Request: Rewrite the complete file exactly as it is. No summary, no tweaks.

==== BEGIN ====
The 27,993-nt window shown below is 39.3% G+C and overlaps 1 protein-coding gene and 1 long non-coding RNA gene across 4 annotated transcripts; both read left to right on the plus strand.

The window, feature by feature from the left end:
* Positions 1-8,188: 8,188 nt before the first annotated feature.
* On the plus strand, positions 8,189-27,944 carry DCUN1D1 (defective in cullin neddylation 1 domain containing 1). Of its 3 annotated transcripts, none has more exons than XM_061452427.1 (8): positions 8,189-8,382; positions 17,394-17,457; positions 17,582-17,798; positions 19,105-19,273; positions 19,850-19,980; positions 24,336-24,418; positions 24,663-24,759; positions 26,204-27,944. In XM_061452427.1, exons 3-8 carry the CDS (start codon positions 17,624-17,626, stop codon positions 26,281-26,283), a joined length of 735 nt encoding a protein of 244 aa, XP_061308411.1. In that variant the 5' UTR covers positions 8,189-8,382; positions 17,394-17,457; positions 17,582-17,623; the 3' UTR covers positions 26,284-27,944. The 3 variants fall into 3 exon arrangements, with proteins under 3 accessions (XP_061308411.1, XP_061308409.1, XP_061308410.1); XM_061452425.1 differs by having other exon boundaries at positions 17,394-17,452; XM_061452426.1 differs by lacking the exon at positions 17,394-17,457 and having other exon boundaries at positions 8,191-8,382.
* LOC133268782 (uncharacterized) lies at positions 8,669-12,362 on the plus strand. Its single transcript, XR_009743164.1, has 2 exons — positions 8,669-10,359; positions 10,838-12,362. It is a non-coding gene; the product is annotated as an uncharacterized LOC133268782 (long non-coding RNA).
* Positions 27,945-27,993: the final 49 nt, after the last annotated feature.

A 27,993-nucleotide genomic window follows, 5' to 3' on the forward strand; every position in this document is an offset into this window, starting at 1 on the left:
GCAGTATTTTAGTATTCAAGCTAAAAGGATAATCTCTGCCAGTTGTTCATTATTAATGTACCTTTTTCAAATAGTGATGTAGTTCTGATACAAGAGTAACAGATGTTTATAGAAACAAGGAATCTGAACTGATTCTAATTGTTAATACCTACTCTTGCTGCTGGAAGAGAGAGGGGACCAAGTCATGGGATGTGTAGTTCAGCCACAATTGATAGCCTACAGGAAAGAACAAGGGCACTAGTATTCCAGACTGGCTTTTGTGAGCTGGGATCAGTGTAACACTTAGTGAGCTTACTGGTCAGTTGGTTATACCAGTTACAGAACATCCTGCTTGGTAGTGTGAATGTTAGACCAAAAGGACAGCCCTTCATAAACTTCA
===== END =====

The 27,993-nt window shown below is 39.3% G+C and overlaps 1 protein-coding gene and 1 long non-coding RNA gene across 4 annotated transcripts; both read left to right on the plus strand.

The window, feature by feature from the left end:
* Positions 1-8,188: 8,188 nt before the first annotated feature.
* On the plus strand, positions 8,189-27,944 carry DCUN1D1 (defective in cullin neddylation 1 domain containing 1). Of its 3 annotated transcripts, none has more exons than XM_061452427.1 (8): positions 8,189-8,382; positions 17,394-17,457; positions 17,582-17,798; positions 19,105-19,273; positions 19,850-19,980; positions 24,336-24,418; positions 24,663-24,759; positions 26,204-27,944. In XM_061452427.1, exons 3-8 carry the CDS (start codon positions 17,624-17,626, stop codon positions 26,281-26,283), a joined length of 735 nt encoding a protein of 244 aa, XP_061308411.1. In that variant the 5' UTR covers positions 8,189-8,382; positions 17,394-17,457; positions 17,582-17,623; the 3' UTR covers positions 26,284-27,944. The 3 variants fall into 3 exon arrangements, with proteins under 3 accessions (XP_061308411.1, XP_061308409.1, XP_061308410.1); XM_061452425.1 differs by having other exon boundaries at positions 17,394-17,452; XM_061452426.1 differs by lacking the exon at positions 17,394-17,457 and having other exon boundaries at positions 8,191-8,382.
* LOC133268782 (uncharacterized) lies at positions 8,669-12,362 on the plus strand. Its single transcript, XR_009743164.1, has 2 exons — positions 8,669-10,359; positions 10,838-12,362. It is a non-coding gene; the product is annotated as an uncharacterized LOC133268782 (long non-coding RNA).
* Positions 27,945-27,993: the final 49 nt, after the last annotated feature.

A 27,993-nucleotide genomic window follows, 5' to 3' on the forward strand; every position in this document is an offset into this window, starting at 1 on the left:
GCAGTATTTTAGTATTCAAGCTAAAAGGATAATCTCTGCCAGTTGTTCATTATTAATGTACCTTTTTCAAATAGTGATGTAGTTCTGATACAAGAGTAACAGATGTTTATAGAAACAAGGAATCTGAACTGATTCTAATTGTTAATACCTACTCTTGCTGCTGGAAGAGAGAGGGGACCAAGTCATGGGATGTGTAGTTCAGCCACAATTGATAGCCTACAGGAAAGAACAAGGGCACTAGTATTCCAGACTGGCTTTTGTGAGCTGGGATCAGTGTAACACTTAGTGAGCTTACTGGTCAGTTGGTTATACCAGTTACAGAACATCCTGCTTGGTAGTGTGAATGTTAGACCAAAAGGACAGCCCTTCATAAACTTCA